Appeal from the Order of the Commonwealth Court entered on June 28, 1988, at No. 231 C.D. 1982 denying the Motion for Post-trial Relief.
Nix, C.j., and Larsen, Flaherty, McDermott, Zappala and Papadakos, JJ.
In this case the Pennsylvania Department of Transportation ("PennDOT") invoked the Commonwealth Court's original jurisdiction through a complaint filed seeking to recover sums due the Department under a heavy hauling agreement executed between PennDOT and the appellant, Manor Mines, Inc. ("Manor"). The issues before this Court are essentially matters of contractual interpretation and the
sufficiency of the pleadings, because the basic underlying facts are uncontroverted. Specifically, appellants suggest that the Commonwealth Court's improper interpretation of the agreement allowed PennDOT recovery on the theory of strict liability when Manor was only accountable for the damage it actually caused. Also, the appellants maintain that the Commonwealth Court should have precluded PennDOT from using a strict liability theory because that theory materially varied from the pleadings. The appellants argue that such a variance between the proofs and the pleadings created an undue prejudice against them.
The facts in this case are that appellant Manor operated a bituminous coal mine facility ("Manor 8"), the portal for which was located on Pennsylvania Legislative Route 32074 ("L.R. 32074") in Washington Township, Indiana County. Manor transported the coal produced at this facility over L.R. 32074 for approximately 3.71 miles. On or about April 21, 1976, PennDOT posted a ten-ton weight restriction on L.R. 32074. In order to continue the hauling of coal in excess of the posted weight restriction, Manor and PennDOT entered into a Heavy Hauling Agreement ("Agreement") on or about June 8, 1976. A copy of that agreement is attached and identified as Appendix "A". An integral part of this agreement was a $74,000 surety bond posted by appellant, Travelers Indemnity Company ("Travelers") on behalf of Manor.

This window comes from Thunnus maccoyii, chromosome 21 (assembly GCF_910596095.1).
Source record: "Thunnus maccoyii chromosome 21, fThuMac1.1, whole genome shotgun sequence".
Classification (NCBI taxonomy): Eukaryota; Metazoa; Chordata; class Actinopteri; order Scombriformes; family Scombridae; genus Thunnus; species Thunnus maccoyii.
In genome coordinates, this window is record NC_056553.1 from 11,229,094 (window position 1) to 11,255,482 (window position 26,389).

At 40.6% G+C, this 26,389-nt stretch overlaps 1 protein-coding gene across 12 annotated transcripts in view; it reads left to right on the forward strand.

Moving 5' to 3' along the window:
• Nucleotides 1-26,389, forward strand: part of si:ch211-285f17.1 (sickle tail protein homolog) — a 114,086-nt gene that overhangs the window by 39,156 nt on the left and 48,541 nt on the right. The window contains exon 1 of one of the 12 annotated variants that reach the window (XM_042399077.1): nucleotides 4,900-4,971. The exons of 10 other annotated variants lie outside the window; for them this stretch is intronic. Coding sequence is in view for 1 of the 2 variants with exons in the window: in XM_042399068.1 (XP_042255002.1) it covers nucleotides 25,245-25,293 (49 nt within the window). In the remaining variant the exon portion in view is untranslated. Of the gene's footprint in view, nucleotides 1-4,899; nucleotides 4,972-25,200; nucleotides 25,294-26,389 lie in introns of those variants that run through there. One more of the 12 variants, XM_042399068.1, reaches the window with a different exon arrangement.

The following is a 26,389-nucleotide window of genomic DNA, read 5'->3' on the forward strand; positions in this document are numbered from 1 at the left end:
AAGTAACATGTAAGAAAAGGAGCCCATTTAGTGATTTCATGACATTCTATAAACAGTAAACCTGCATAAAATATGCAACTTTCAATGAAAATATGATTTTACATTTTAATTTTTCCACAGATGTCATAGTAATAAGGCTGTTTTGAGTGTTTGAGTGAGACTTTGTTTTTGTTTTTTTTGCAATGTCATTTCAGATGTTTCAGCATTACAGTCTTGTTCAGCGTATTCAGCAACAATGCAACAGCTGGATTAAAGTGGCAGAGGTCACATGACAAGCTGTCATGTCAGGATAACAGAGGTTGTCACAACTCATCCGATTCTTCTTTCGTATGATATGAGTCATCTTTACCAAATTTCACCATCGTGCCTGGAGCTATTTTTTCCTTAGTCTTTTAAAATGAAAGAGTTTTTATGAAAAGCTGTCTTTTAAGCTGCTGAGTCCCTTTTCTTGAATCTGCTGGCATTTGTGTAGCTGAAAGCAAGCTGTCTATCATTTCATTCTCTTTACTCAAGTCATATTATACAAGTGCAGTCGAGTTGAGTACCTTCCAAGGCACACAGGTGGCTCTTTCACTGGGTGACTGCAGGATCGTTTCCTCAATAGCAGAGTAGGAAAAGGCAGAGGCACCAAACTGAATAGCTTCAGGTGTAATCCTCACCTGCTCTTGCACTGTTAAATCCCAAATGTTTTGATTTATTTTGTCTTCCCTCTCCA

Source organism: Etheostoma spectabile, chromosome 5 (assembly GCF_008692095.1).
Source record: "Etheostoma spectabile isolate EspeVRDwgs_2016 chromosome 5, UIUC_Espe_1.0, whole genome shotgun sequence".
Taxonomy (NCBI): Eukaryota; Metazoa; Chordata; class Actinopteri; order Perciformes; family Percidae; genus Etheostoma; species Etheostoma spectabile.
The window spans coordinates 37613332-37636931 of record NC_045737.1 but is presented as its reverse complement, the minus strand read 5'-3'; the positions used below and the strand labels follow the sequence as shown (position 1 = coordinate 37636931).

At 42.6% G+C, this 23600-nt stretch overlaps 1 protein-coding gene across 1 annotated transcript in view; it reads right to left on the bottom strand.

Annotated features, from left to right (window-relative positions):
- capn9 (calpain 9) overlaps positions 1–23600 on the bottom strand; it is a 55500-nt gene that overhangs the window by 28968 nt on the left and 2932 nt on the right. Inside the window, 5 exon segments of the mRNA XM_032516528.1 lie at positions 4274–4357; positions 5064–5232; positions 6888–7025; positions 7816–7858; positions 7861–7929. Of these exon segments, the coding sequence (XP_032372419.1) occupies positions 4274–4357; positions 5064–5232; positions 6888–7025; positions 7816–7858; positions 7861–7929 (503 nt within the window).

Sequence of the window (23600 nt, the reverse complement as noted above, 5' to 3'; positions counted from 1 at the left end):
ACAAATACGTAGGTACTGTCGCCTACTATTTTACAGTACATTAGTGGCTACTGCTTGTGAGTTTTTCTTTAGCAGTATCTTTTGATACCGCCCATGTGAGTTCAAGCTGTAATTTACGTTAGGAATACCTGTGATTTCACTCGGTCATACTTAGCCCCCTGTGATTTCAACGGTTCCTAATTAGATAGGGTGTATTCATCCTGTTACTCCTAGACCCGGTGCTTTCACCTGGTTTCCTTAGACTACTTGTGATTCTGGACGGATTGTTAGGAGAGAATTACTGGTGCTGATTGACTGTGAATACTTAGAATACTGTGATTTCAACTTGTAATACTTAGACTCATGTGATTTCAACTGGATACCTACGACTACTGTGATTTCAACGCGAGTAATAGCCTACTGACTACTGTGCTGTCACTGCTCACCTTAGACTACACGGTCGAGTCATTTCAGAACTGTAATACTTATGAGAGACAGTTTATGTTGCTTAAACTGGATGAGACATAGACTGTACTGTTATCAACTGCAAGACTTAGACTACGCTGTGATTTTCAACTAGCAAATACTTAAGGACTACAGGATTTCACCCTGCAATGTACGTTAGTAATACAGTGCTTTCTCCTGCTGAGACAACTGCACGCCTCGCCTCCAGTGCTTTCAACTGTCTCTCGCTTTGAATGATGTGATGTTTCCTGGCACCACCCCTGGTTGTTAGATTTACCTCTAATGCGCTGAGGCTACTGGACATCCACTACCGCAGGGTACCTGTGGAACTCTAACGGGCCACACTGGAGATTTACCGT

The Agreement permitted Manor to transport loads of coal in excess of the ten-ton weight limit in exchange for Manor's obligation to pay for the cost of the necessary repairs to the roadway. Pursuant to the Agreement, Manor and PennDOT jointly performed a preliminary inspection of the roadway prior to Manor's obligation under the Agreement.*fn1 The Agreement further provided for a system of
periodic inspections of the road*fn2 and a method of determining the extent of the necessary repairs to be covered by the Agreement.*fn3
Between June 1976 and March 1981, Manor produced 373,340 tons of coal and transported that coal over L.R. 32074.*fn4 In September of 1981, after learning that Manor had ceased its hauling operations on L.R. 32074, PennDOT performed a final inspection of the roadway pursuant to paragraph seven of the Agreement. Subsequently, PennDOT contractors performed all the necessary repairs noted in the final inspection report and PennDOT billed Manor for
the costs. Manor refused to accept responsibility for the costs and this litigation ensued.